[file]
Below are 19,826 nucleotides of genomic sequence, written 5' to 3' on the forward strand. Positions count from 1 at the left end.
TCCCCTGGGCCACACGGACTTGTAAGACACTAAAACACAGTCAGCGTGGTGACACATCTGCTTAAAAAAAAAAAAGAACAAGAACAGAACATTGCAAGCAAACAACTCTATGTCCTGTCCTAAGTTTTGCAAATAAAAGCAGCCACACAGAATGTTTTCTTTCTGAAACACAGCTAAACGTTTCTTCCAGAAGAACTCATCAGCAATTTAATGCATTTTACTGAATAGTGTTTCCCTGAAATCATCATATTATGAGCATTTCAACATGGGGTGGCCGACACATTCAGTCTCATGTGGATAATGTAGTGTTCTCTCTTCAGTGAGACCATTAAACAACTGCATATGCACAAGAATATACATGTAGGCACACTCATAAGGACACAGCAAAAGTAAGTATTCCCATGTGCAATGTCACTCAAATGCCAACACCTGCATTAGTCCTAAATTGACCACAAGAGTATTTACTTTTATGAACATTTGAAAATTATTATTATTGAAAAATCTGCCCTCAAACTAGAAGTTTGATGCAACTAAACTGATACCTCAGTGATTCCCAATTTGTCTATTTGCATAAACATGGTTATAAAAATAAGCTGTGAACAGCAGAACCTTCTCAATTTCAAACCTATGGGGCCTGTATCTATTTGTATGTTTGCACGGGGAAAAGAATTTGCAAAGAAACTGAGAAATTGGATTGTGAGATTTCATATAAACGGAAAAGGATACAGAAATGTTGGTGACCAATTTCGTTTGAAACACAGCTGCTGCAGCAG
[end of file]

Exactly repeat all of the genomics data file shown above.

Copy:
Below are 19,826 nucleotides of genomic sequence, written 5' to 3' on the forward strand. Positions count from 1 at the left end.
TCCCCTGGGCCACACGGACTTGTAAGACACTAAAACACAGTCAGCGTGGTGACACATCTGCTTAAAAAAAAAAAAGAACAAGAACAGAACATTGCAAGCAAACAACTCTATGTCCTGTCCTAAGTTTTGCAAATAAAAGCAGCCACACAGAATGTTTTCTTTCTGAAACACAGCTAAACGTTTCTTCCAGAAGAACTCATCAGCAATTTAATGCATTTTACTGAATAGTGTTTCCCTGAAATCATCATATTATGAGCATTTCAACATGGGGTGGCCGACACATTCAGTCTCATGTGGATAATGTAGTGTTCTCTCTTCAGTGAGACCATTAAACAACTGCATATGCACAAGAATATACATGTAGGCACACTCATAAGGACACAGCAAAAGTAAGTATTCCCATGTGCAATGTCACTCAAATGCCAACACCTGCATTAGTCCTAAATTGACCACAAGAGTATTTACTTTTATGAACATTTGAAAATTATTATTATTGAAAAATCTGCCCTCAAACTAGAAGTTTGATGCAACTAAACTGATACCTCAGTGATTCCCAATTTGTCTATTTGCATAAACATGGTTATAAAAATAAGCTGTGAACAGCAGAACCTTCTCAATTTCAAACCTATGGGGCCTGTATCTATTTGTATGTTTGCACGGGGAAAAGAATTTGCAAAGAAACTGAGAAATTGGATTGTGAGATTTCATATAAACGGAAAAGGATACAGAAATGTTGGTGACCAATTTCGTTTGAAACACAGCTGCTGCAGCAG